Hey There, IOC: Why Are You Letting Men Compete Against Women At The Olympic Games?

Donna M.

Like many children of the 70s, I came of age watching Olympians like Mary Lou Retton, Greg Louganis, Scott Hamilton, and Carl Lewis.

They were like young gods; the world held its breath as they gracefully broke the rules of gravity, time, distance, force and speed. The laws of nature appeared to bow to their incredible talents.

For a brief season, mere mortals like me could contemplate the world’s best athletes in awe and admiration. I studied the physiques and mindsets of the female athletes and wondered if I would grow up to have the spring-like stature of a gymnast, the steady hands of an archer, or the endurance of a marathoner.

This summer in Tokyo things are different.

Despite the International Olympic Committee’s mission and commitment “to encourage fair play”, “to act against discrimination” and “to encourage and support the promotion of women,” it has abandoned women. The pinnacle event for female sports is a mockery.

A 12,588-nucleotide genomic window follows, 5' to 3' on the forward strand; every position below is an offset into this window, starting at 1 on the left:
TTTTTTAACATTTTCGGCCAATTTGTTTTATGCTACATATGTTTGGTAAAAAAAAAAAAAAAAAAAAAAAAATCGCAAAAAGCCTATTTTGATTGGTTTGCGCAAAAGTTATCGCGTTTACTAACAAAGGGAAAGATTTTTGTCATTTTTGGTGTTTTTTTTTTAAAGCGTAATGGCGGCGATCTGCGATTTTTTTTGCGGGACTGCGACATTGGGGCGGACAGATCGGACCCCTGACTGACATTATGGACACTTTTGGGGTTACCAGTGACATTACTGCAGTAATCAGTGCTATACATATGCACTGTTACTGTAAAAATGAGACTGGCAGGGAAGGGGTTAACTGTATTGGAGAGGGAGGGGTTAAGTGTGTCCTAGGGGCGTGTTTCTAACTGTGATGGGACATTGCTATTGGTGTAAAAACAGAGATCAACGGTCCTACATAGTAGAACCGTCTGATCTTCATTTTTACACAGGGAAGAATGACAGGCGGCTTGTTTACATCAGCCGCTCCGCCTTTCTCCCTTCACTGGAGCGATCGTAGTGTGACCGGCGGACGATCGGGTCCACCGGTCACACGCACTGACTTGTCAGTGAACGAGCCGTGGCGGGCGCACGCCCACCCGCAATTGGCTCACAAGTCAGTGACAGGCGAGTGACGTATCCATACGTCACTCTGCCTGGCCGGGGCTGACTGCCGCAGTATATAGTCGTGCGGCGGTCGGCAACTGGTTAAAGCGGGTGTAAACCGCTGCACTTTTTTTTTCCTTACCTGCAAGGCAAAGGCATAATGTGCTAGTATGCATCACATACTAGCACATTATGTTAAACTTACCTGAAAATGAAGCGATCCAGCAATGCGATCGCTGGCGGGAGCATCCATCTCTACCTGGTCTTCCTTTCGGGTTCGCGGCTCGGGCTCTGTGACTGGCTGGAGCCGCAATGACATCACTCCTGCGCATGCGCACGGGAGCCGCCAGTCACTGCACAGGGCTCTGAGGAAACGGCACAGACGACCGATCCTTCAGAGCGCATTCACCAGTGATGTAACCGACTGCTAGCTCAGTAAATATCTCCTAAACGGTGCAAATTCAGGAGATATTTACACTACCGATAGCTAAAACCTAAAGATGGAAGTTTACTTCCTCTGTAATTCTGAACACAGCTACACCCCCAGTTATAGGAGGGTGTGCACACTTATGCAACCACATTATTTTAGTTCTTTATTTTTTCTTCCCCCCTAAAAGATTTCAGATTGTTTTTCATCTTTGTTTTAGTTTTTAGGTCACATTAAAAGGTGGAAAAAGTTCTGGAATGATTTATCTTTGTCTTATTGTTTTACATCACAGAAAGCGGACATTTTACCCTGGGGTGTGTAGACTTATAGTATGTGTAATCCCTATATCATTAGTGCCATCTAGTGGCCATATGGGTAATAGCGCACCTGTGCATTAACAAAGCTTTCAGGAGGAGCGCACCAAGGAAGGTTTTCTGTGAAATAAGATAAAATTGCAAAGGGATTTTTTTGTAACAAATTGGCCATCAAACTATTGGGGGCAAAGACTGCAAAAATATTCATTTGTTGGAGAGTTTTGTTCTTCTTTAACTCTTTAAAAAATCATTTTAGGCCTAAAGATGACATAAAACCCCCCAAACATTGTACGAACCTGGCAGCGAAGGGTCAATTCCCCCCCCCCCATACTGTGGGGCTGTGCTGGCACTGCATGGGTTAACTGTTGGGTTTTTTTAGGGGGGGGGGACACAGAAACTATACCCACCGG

Why? Because men are masquerading as women at Tokyo. At least three men have taken the place of female athletes at the Olympics.

Canadian Stephanie Barret is a 42-year-old archer who was born male — unambiguously male, biologically and sexually. Around 2012, Barret announced on Twitter that he was beginning cross-sex hormones and preparing for cross-sex surgeries. Laurel Hubbard is a 43-year-old New Zealand weightlifter, also born male, who also began his medical transition around 2013. These two will represent their countries at the Olympics.

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